Updated: Jan 30
What a year this 2020 has been for us.
In many ways, a majority of people have had to adapt to ever changing information and expectations. Some have been able to cope while others have felt overwhelmed. Some have watched their plans get delayed, re-routed or even stopped cold.
This can leave people feeling unsure if they had the skills set and abilities to work toward and achieve their dreams in the first place. Some persons feel like fakes, a strong case of “imposter syndrome.” Others may have felt wobbly and didn’t have the support in place to help them catch their breath while they reviewed what options might still be viable.
Below is a video by Hank Green, Vlogbrothers/VidCon - XOXO Festival (2014)*. In it, Hank speaks about dreams. I won’t give away the punch of his discussion, but there’s a lot in his discussion that speaks to holding on to ideals and dreams that may no longer be realistic in the current context of who a person is now. (*A note: the video has NSFW language. He gets a bit sweary.)
Many persons hold on to dreams from an earlier version of themselves, and their confidence ebbs as they see how far the dream is from being achieved. Many persons not realizing that maybe the dream doesn’t quite fit them now, doubt their ability to succeed. Anxiety shows up for the ride to feed those doubts. Sometimes, that can feed into depression.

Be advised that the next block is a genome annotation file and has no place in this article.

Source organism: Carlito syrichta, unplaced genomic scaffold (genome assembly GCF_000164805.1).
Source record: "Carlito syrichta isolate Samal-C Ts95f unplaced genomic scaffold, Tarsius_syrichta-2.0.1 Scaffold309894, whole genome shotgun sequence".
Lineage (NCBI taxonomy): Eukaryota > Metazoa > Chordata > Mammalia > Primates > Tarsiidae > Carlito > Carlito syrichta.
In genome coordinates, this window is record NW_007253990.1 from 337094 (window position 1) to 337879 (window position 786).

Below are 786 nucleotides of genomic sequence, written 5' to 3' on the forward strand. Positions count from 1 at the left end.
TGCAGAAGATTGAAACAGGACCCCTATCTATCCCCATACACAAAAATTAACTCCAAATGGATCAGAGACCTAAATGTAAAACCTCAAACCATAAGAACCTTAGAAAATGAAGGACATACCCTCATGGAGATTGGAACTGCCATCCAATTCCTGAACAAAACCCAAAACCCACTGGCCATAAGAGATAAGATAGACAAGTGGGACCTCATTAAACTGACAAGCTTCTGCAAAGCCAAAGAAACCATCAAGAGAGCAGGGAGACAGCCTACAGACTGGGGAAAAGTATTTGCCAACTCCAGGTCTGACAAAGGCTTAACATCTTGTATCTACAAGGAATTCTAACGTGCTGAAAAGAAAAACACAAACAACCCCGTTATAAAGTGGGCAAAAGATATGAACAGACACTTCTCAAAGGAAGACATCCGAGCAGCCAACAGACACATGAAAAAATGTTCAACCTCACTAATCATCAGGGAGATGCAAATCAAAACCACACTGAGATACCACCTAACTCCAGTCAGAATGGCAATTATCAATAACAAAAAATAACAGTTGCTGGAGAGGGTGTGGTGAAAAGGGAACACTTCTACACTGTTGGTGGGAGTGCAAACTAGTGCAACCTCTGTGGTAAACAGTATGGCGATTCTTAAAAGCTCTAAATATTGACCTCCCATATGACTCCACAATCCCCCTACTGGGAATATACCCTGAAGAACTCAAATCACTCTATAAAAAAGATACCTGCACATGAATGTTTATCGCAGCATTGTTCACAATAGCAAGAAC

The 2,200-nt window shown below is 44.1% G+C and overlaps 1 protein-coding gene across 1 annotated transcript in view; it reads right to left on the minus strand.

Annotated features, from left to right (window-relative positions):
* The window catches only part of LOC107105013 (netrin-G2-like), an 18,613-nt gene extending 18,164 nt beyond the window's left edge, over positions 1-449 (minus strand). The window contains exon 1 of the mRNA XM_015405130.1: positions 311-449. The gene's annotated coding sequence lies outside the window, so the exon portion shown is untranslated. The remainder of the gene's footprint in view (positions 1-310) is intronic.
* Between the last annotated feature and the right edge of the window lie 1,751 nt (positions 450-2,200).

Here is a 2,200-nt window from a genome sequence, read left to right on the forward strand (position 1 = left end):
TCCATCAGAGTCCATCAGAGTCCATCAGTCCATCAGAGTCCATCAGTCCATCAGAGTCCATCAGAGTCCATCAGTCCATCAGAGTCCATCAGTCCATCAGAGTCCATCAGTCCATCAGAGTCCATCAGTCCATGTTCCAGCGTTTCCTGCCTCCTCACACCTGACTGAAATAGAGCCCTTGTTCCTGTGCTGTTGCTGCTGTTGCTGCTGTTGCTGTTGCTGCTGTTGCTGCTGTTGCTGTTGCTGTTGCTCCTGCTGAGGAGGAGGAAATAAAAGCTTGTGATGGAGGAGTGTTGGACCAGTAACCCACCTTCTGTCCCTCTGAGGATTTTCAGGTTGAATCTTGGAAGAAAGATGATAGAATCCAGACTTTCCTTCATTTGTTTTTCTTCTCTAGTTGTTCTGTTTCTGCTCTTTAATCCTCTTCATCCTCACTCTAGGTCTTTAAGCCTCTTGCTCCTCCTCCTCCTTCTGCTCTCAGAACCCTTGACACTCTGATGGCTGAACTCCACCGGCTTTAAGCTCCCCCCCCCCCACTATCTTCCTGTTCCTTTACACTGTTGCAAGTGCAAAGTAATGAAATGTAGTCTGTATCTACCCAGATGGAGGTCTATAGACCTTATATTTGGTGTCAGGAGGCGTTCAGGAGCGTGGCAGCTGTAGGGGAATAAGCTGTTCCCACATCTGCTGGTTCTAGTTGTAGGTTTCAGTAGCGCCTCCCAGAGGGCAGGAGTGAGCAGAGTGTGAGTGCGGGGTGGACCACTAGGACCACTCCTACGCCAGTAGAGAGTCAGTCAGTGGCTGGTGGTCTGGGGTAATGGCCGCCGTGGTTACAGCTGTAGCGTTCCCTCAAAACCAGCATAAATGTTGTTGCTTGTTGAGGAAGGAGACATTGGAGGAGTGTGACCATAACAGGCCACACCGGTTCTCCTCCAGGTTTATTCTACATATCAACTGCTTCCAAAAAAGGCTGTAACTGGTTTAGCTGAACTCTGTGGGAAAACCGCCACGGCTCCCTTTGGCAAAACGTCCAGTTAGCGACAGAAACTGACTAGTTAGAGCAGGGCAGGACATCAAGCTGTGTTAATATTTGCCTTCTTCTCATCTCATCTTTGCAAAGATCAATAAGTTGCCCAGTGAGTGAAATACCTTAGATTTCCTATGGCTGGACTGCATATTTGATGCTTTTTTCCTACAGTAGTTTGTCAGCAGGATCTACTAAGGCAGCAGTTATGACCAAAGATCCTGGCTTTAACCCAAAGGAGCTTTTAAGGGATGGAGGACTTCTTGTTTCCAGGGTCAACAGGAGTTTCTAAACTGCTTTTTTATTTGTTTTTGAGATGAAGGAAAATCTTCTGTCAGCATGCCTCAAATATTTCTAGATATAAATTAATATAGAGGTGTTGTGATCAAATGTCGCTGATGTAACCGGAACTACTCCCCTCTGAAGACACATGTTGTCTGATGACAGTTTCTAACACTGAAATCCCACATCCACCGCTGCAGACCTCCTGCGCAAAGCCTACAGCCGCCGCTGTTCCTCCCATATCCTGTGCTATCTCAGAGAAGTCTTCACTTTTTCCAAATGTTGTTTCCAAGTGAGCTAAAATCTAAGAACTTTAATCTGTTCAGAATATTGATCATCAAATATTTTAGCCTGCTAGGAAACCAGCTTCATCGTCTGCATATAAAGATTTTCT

In a year of pandemic where so much has changed, ended or been revised, more people are feeling lost and unsure. It can happen to anyone, of any background, at any age.
It can help to talk to a trusted friend or relative, find online support among like-minded persons, and information from online tutorials and videos.
If it’s too overwhelming, and you don’t know where to start, reach out and speak to a professional.
Take care, and stay safe!
Social media is not intended to replace therapy with a qualified mental health professional. All posts are for educational purposes only. If you are in need of assistance for mental health services, please check with your primary care provider, Psychology Today, Better Help, Good Therapy or your insurance company to find the nearest mental health professional.
If you are in crisis, please contact the Suicide Prevention Lifeline: 800-273-8255, use the Crisis Text Line by texting the word HOME to 741741 or dial 9-1-1.